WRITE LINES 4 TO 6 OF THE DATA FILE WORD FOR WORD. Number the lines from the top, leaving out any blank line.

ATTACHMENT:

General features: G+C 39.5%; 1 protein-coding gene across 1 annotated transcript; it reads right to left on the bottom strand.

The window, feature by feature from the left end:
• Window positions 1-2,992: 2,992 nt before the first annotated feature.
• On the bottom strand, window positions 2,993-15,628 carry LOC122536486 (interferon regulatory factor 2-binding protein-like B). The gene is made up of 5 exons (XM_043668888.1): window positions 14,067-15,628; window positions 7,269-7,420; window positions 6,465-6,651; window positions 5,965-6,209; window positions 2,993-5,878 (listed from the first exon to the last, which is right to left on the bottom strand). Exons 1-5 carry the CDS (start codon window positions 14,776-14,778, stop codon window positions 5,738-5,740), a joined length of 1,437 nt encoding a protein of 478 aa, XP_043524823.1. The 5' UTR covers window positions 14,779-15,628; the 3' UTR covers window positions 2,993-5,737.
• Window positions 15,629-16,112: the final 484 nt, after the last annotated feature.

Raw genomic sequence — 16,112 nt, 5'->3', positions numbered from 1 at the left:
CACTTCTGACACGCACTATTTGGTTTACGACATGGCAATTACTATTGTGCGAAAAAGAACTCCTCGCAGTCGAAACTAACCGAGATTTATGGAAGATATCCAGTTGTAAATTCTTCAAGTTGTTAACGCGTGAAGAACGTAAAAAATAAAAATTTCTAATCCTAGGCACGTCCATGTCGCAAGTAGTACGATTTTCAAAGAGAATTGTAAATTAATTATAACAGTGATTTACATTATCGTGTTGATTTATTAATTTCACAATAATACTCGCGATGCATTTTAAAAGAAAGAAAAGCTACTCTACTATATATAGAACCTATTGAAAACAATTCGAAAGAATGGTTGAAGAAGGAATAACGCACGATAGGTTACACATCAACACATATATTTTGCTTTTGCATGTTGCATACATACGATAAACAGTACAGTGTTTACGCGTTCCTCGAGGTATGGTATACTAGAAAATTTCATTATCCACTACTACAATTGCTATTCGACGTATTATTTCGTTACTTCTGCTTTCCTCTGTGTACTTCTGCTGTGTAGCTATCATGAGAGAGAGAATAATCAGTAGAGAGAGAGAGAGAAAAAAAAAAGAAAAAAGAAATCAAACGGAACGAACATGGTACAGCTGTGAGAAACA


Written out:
• On the bottom strand, window positions 2,993-15,628 carry LOC122536486 (interferon regulatory factor 2-binding protein-like B). The gene is made up of 5 exons (XM_043668888.1): window positions 14,067-15,628; window positions 7,269-7,420; window positions 6,465-6,651; window positions 5,965-6,209; window positions 2,993-5,878 (listed from the first exon to the last, which is right to left on the bottom strand). Exons 1-5 carry the CDS (start codon window positions 14,776-14,778, stop codon window positions 5,738-5,740), a joined length of 1,437 nt encoding a protein of 478 aa, XP_043524823.1. The 5' UTR covers window positions 14,779-15,628; the 3' UTR covers window positions 2,993-5,737.
• Window positions 15,629-16,112: the final 484 nt, after the last annotated feature.

Raw genomic sequence — 16,112 nt, 5'->3', positions numbered from 1 at the left: